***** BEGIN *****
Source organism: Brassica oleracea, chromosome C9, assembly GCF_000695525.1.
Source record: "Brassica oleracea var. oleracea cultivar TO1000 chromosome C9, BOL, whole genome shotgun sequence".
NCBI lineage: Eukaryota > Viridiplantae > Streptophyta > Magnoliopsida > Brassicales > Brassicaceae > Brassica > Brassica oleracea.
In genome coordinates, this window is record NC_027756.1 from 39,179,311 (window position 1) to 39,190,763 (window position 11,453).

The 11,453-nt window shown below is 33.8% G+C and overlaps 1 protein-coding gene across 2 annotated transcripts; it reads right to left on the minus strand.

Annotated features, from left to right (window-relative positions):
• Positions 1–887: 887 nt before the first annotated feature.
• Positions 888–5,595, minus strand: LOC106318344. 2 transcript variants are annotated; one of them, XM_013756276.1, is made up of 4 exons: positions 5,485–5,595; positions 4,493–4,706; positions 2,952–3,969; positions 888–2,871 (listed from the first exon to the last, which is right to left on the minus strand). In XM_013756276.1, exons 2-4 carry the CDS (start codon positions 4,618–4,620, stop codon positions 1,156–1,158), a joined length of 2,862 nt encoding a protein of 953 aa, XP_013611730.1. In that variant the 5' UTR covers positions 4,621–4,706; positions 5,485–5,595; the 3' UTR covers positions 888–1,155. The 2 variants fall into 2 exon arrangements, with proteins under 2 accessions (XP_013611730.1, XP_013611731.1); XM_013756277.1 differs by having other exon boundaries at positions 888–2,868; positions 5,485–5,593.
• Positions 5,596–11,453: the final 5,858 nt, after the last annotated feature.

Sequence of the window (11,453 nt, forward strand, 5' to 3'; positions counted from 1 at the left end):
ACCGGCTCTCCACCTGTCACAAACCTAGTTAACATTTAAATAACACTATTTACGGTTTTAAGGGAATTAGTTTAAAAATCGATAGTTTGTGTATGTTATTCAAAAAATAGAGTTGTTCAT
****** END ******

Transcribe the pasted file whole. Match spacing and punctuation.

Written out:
Source organism: Brassica oleracea, chromosome C9, assembly GCF_000695525.1.
Source record: "Brassica oleracea var. oleracea cultivar TO1000 chromosome C9, BOL, whole genome shotgun sequence".
NCBI lineage: Eukaryota > Viridiplantae > Streptophyta > Magnoliopsida > Brassicales > Brassicaceae > Brassica > Brassica oleracea.
In genome coordinates, this window is record NC_027756.1 from 39,179,311 (window position 1) to 39,190,763 (window position 11,453).

The 11,453-nt window shown below is 33.8% G+C and overlaps 1 protein-coding gene across 2 annotated transcripts; it reads right to left on the minus strand.

Annotated features, from left to right (window-relative positions):
• Positions 1–887: 887 nt before the first annotated feature.
• Positions 888–5,595, minus strand: LOC106318344. 2 transcript variants are annotated; one of them, XM_013756276.1, is made up of 4 exons: positions 5,485–5,595; positions 4,493–4,706; positions 2,952–3,969; positions 888–2,871 (listed from the first exon to the last, which is right to left on the minus strand). In XM_013756276.1, exons 2-4 carry the CDS (start codon positions 4,618–4,620, stop codon positions 1,156–1,158), a joined length of 2,862 nt encoding a protein of 953 aa, XP_013611730.1. In that variant the 5' UTR covers positions 4,621–4,706; positions 5,485–5,595; the 3' UTR covers positions 888–1,155. The 2 variants fall into 2 exon arrangements, with proteins under 2 accessions (XP_013611730.1, XP_013611731.1); XM_013756277.1 differs by having other exon boundaries at positions 888–2,868; positions 5,485–5,593.
• Positions 5,596–11,453: the final 5,858 nt, after the last annotated feature.

Sequence of the window (11,453 nt, forward strand, 5' to 3'; positions counted from 1 at the left end):
ACCGGCTCTCCACCTGTCACAAACCTAGTTAACATTTAAATAACACTATTTACGGTTTTAAGGGAATTAGTTTAAAAATCGATAGTTTGTGTATGTTATTCAAAAAATAGAGTTGTTCAT